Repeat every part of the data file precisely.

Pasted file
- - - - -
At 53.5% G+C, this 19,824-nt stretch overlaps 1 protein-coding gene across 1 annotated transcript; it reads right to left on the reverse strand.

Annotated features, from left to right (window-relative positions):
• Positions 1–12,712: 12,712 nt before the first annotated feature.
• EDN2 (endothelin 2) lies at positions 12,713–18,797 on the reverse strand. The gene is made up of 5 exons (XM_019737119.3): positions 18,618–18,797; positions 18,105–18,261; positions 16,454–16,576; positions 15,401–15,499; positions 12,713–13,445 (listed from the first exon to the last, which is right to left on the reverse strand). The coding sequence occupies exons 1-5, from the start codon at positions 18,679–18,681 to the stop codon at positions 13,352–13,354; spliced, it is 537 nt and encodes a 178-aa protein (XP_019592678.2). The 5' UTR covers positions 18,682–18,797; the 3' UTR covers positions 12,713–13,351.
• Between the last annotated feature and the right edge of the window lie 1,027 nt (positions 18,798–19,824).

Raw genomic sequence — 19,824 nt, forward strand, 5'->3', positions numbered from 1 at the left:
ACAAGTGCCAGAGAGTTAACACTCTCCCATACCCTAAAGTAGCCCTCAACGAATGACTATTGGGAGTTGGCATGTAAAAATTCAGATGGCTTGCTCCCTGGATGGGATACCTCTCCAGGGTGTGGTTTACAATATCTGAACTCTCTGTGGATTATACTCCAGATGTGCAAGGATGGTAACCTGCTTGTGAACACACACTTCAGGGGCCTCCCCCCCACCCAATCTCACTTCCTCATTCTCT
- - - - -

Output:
At 53.5% G+C, this 19,824-nt stretch overlaps 1 protein-coding gene across 1 annotated transcript; it reads right to left on the reverse strand.

Annotated features, from left to right (window-relative positions):
• Positions 1–12,712: 12,712 nt before the first annotated feature.
• EDN2 (endothelin 2) lies at positions 12,713–18,797 on the reverse strand. The gene is made up of 5 exons (XM_019737119.3): positions 18,618–18,797; positions 18,105–18,261; positions 16,454–16,576; positions 15,401–15,499; positions 12,713–13,445 (listed from the first exon to the last, which is right to left on the reverse strand). The coding sequence occupies exons 1-5, from the start codon at positions 18,679–18,681 to the stop codon at positions 13,352–13,354; spliced, it is 537 nt and encodes a 178-aa protein (XP_019592678.2). The 5' UTR covers positions 18,682–18,797; the 3' UTR covers positions 12,713–13,351.
• Between the last annotated feature and the right edge of the window lie 1,027 nt (positions 18,798–19,824).

Raw genomic sequence — 19,824 nt, forward strand, 5'->3', positions numbered from 1 at the left:
ACAAGTGCCAGAGAGTTAACACTCTCCCATACCCTAAAGTAGCCCTCAACGAATGACTATTGGGAGTTGGCATGTAAAAATTCAGATGGCTTGCTCCCTGGATGGGATACCTCTCCAGGGTGTGGTTTACAATATCTGAACTCTCTGTGGATTATACTCCAGATGTGCAAGGATGGTAACCTGCTTGTGAACACACACTTCAGGGGCCTCCCCCCCACCCAATCTCACTTCCTCATTCTCT